Friday, January 31, 2020

Happy Brexit Day?

So, after all that, we leave the EU at 11pm tonight.

Happy Brexit Day one and all!

Doesn’t really sound right, does it? – to me it feels a bit like saying “happy operation”, or maybe “happy amputation”.

Still, Brexit we must, and Brexit we will. Along with many others, I don’t particularly like it, and didn’t choose it – but, we live in a Representative Democracy, which means we avoid killing each other to get our own way – instead, we periodically elect representatives who best reflect the overall public will at that point in time.

To my mind it would have been better if the Referendum had been legally, rather than politically, binding. The day after, we would all have known we were coming out. There still would have been the wrangling about how, but that’s not the point. Instead it was left to elected politicians to interpret the result as they wished. This in itself then caused years of paralysis, fuelled by anger, protest and complaints from all sides – not least from yours truly.

A legally binding referendum would have kept the debating and lobbying restricted to how, not whether, we left – and the result could have been significantly different. My personal view has always been that we were right to enter the Common Market – now the single biggest market and trading bloc on Earth – and we would have been better maintaining closer integration.

Still, what’s done is done. Those wanting this deserve a celebration, although I hope there isn’t too much taunting of the vanquished.

I still maintain that many of the victors don’t actually understand the reality of what they voted for, and my conversations with several of them over the last few years have confirmed that.

Do I feel animosity towards Leave voters? – no, not if they voted for the right reasons – although I haven’t met many of the latter. After the referendum I commented that Leave voters in my experience invariably were on a spectrum from simply misled, through gullible, ignorant, stupid, xenophobic, and ending up with racist. That’s not to say that everyone ticked every box – I’ve not met many who didn’t tick at least one of them, although I live in hope.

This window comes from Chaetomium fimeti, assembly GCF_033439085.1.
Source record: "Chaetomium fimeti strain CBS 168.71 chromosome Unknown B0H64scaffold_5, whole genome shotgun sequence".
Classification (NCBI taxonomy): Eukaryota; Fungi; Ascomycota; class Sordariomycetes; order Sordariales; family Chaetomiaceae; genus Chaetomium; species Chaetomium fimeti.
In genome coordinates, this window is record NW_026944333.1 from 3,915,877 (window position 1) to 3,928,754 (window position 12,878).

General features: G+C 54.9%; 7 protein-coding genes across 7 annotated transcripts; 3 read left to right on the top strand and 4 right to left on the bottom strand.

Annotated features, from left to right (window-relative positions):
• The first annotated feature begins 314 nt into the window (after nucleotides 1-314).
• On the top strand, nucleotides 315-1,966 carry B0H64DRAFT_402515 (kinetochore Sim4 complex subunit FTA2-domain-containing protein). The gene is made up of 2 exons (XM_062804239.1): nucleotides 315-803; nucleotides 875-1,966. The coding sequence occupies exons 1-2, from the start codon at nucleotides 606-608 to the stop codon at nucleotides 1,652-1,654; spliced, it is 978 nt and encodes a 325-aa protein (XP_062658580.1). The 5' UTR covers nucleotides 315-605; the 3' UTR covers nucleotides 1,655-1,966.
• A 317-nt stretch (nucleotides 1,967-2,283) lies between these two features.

To those EU citizens inconvenienced – or worse – by this, I offer my sympathy and ongoing support. I’m sorry I couldn’t manage to stop it.

To those Brits abroad who didn’t vote for this – the same also applies, while to those who did, I will be quietly laughing at you for years to come.

To my children – who didn’t get to vote, yet who are way more knowledgeable on the subject than most who did – I’m immensely proud that you represent the future of our nation.

And to the Leave voters who truly believe Brexit will be good for us economically – I do sincerely hope you are proved right, although I won’t hold my breath.

As a patriotic (NOT nationalistic) Brit, I’ll do all I can to make this work – and I call on everyone else who didn’t choose this, to do the same. Our nation holds its place in the world because of an awful lot of bright, dedicated people, many of whom don’t want it – and I hope they stick with us.

As well as unleashing the darker side of the human psyche – seemingly giving thugs and racists a license to express their vile views without fear of retribution – Brexit has also achieved something positive: a movement of millions of people prepared to speak out where there is prejudice, intolerance and injustice, shining a light in the darkness.

Today, tomorrow, and always, I’ll carry on calling out racism, xenophobia, ignorance and stupidity. Sorry if anyone thought that might change! 😳🤣😁